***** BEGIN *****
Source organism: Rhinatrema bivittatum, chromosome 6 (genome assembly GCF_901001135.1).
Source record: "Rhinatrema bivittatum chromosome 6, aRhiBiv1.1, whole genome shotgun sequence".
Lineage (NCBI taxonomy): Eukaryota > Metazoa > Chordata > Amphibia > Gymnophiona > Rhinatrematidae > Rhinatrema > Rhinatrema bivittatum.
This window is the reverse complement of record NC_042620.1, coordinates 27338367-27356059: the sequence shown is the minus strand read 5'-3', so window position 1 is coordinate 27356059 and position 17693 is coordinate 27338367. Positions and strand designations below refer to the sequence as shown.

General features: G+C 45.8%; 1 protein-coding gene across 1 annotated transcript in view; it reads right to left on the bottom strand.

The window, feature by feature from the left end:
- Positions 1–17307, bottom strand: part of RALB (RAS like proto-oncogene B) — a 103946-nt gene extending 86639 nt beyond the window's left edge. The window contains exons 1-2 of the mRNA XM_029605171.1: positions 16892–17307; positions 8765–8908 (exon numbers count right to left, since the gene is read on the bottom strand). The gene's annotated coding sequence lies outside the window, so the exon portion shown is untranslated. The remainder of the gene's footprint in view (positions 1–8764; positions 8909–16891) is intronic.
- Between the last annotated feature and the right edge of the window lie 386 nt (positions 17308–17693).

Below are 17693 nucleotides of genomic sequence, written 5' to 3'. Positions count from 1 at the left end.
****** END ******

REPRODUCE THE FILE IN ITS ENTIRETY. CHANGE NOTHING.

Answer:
Source organism: Rhinatrema bivittatum, chromosome 6 (genome assembly GCF_901001135.1).
Source record: "Rhinatrema bivittatum chromosome 6, aRhiBiv1.1, whole genome shotgun sequence".
Lineage (NCBI taxonomy): Eukaryota > Metazoa > Chordata > Amphibia > Gymnophiona > Rhinatrematidae > Rhinatrema > Rhinatrema bivittatum.
This window is the reverse complement of record NC_042620.1, coordinates 27338367-27356059: the sequence shown is the minus strand read 5'-3', so window position 1 is coordinate 27356059 and position 17693 is coordinate 27338367. Positions and strand designations below refer to the sequence as shown.

General features: G+C 45.8%; 1 protein-coding gene across 1 annotated transcript in view; it reads right to left on the bottom strand.

The window, feature by feature from the left end:
- Positions 1–17307, bottom strand: part of RALB (RAS like proto-oncogene B) — a 103946-nt gene extending 86639 nt beyond the window's left edge. The window contains exons 1-2 of the mRNA XM_029605171.1: positions 16892–17307; positions 8765–8908 (exon numbers count right to left, since the gene is read on the bottom strand). The gene's annotated coding sequence lies outside the window, so the exon portion shown is untranslated. The remainder of the gene's footprint in view (positions 1–8764; positions 8909–16891) is intronic.
- Between the last annotated feature and the right edge of the window lie 386 nt (positions 17308–17693).

Below are 17693 nucleotides of genomic sequence, written 5' to 3'. Positions count from 1 at the left end.